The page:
Because it is entirely new, HDR has not been established as a standard rendering methodology. Thus, older media is simply not able to support HDR. Some manufacturers are trying to find a solution by introducing some sort of emulated HDR, which makes it possible for non-compatible media to improve its picture quality from the old SDR quality. However, it is still inferior to real HDR.

When it comes to video games, they have been tailor-fit for this kind of technology, with the major brands able to support HDR10. This means, if you have a gaming console, you will certainly be able to maximize on your HDR monitor.

PC games currently do not support native HDR10. This means it is technically possible with your Windows 10 but the application is far from perfect. You will experience glitches often, as well as visual hiccups. Once inside the game, it is a different story. Most Triple-A games out there have a setting for HDR10, so integration is both easy and fast.

In short, if you are into gaming, both in your console or on Windows, you will experience superior video quality on an HDR monitor. However, if you want to watch other forms of media on your PC (streaming videos and movies, for example), then you are better off watching on your HDTV.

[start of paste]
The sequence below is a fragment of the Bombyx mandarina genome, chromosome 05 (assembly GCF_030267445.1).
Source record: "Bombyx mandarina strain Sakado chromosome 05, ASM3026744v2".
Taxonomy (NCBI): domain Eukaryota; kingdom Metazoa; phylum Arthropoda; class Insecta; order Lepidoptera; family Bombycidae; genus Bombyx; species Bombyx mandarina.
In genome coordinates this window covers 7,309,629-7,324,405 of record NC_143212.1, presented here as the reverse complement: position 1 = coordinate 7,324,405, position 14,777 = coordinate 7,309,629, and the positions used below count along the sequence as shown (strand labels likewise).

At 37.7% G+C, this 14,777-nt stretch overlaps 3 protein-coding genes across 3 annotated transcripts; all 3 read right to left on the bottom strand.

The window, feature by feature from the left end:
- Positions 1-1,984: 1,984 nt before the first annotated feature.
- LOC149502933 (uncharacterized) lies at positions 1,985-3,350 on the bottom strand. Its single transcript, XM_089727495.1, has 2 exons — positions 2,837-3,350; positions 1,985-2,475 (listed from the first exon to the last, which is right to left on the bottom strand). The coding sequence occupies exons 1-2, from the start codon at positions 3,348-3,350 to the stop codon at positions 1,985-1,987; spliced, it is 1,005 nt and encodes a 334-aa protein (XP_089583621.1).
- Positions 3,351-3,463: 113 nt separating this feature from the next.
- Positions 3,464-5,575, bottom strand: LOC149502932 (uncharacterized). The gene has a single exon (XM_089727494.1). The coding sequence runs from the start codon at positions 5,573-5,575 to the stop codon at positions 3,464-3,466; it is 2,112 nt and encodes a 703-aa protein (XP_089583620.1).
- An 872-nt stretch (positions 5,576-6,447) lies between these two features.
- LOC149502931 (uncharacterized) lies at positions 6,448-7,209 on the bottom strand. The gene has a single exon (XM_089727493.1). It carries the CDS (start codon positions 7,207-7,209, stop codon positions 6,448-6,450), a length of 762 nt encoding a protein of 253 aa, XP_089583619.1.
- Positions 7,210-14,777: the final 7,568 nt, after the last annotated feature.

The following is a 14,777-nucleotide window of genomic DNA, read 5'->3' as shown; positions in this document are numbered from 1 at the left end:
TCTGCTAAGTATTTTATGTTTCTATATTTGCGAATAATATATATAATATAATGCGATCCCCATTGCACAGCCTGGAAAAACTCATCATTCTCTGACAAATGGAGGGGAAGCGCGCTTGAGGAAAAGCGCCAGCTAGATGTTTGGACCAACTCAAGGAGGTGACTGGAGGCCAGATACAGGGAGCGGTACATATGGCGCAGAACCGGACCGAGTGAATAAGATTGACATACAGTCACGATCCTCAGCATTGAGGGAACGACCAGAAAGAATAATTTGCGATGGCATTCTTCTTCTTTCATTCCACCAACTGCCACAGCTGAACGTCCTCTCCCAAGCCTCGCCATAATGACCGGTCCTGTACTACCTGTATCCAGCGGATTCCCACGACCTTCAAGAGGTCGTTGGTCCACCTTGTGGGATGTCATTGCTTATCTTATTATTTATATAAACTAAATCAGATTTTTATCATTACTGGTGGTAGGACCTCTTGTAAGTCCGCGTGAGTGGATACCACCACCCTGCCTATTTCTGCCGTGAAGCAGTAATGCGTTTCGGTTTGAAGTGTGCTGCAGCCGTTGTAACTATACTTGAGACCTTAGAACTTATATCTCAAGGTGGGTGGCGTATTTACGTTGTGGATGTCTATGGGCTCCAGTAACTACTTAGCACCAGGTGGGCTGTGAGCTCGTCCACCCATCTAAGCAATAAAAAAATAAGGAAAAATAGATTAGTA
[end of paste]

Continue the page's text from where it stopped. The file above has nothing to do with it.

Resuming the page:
Is It Worthwhile To Buy An HDR Monitor?

worthwhile HDR

The extreme popularity of HDTVs and the adoption of technology by media means the future is all about HDR. After all, who wouldn’t love the superior image and video quality it offers? Even if it is not yet compatible with everything, you can already enjoy whatever forms of media and games that can integrate easily with it. At the end of the day, it is all about, “Do you really want to stick to low-contrast, less-brightness, overall-lower-image-quality of SDR monitors?“ Why should you?

The only hurdle to overcome is the price. Most HDR10 displays also support 4K, which means a much higher price tag for a monitor upgrade that might not yet be applicable to everything. But if you are on the market for an upgrade after many years with your old monitor, then it does not make any sense to invest in anything other than an HDR monitor. Once the whole industry adopts and uses it on all future media, you will anyways have to buy again. So save yourself from the double purchase and make the investment.